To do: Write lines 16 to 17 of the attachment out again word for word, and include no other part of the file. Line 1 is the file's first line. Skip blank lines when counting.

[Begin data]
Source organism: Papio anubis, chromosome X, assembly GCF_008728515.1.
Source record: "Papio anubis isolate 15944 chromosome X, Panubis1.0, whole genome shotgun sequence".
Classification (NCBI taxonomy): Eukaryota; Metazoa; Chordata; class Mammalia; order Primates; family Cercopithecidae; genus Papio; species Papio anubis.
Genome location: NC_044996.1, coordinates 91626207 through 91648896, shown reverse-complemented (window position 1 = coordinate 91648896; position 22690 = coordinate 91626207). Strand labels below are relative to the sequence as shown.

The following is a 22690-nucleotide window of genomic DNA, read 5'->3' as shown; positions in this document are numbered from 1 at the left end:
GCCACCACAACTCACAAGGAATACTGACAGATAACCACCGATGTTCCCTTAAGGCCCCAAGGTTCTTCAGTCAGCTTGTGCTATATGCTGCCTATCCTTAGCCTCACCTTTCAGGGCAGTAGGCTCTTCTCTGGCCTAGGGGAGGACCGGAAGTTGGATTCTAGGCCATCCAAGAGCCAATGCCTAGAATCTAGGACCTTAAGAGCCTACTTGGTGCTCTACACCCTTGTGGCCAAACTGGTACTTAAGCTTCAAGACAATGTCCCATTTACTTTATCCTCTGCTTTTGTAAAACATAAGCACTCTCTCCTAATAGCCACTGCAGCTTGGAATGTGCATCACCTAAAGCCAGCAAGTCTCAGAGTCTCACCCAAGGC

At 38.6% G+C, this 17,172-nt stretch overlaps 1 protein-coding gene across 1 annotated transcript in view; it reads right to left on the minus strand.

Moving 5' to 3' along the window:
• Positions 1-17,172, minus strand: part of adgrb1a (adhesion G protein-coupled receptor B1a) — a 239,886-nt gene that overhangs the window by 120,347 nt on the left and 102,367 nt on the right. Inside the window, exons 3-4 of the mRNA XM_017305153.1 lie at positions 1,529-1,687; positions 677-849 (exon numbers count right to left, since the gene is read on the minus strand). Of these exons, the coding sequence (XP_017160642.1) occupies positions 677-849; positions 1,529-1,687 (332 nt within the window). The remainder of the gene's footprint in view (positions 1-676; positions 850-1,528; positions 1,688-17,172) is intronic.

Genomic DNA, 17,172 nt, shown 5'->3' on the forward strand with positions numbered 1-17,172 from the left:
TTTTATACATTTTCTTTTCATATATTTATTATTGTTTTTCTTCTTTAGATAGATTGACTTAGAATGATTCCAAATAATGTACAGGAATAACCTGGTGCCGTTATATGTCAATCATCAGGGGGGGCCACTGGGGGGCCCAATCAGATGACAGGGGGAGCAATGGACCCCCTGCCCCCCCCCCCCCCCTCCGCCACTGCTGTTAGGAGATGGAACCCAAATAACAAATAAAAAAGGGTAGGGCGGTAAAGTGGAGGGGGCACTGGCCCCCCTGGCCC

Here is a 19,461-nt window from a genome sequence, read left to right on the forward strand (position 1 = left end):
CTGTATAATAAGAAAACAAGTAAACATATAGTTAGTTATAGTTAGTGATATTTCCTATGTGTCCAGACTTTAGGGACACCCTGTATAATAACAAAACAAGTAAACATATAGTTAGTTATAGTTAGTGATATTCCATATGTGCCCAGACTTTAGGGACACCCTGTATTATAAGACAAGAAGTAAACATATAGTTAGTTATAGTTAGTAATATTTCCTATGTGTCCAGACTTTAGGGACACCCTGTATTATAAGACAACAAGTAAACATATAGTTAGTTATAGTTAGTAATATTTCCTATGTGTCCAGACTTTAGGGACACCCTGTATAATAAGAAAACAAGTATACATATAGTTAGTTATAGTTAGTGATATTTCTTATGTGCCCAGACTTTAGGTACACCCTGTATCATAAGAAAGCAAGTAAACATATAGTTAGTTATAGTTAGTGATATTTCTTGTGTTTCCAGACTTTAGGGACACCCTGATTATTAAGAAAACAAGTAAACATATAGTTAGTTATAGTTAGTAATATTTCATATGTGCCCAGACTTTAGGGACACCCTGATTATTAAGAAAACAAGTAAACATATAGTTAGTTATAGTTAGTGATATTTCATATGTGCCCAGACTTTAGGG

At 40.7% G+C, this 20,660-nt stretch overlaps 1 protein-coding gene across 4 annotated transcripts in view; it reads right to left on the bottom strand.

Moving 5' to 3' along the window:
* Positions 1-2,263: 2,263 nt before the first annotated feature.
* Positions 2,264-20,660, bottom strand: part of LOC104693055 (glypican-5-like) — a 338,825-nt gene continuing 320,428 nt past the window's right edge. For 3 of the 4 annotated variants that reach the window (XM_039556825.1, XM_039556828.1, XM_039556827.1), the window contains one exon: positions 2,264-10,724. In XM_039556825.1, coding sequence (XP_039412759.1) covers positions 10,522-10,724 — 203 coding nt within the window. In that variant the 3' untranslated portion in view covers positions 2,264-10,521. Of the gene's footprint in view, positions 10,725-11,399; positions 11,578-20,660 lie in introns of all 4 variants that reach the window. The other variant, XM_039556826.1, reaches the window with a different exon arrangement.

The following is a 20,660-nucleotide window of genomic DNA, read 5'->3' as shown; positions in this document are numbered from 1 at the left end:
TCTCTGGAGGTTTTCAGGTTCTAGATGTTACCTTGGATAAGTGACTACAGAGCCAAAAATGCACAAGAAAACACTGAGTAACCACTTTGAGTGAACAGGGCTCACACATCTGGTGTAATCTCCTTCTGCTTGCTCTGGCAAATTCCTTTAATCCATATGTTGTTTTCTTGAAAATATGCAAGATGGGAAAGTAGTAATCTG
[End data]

* Positions 1-2,263: 2,263 nt before the first annotated feature.
* Positions 2,264-20,660, bottom strand: part of LOC104693055 (glypican-5-like) — a 338,825-nt gene continuing 320,428 nt past the window's right edge. For 3 of the 4 annotated variants that reach the window (XM_039556825.1, XM_039556828.1, XM_039556827.1), the window contains one exon: positions 2,264-10,724. In XM_039556825.1, coding sequence (XP_039412759.1) covers positions 10,522-10,724 — 203 coding nt within the window. In that variant the 3' untranslated portion in view covers positions 2,264-10,521. Of the gene's footprint in view, positions 10,725-11,399; positions 11,578-20,660 lie in introns of all 4 variants that reach the window. The other variant, XM_039556826.1, reaches the window with a different exon arrangement.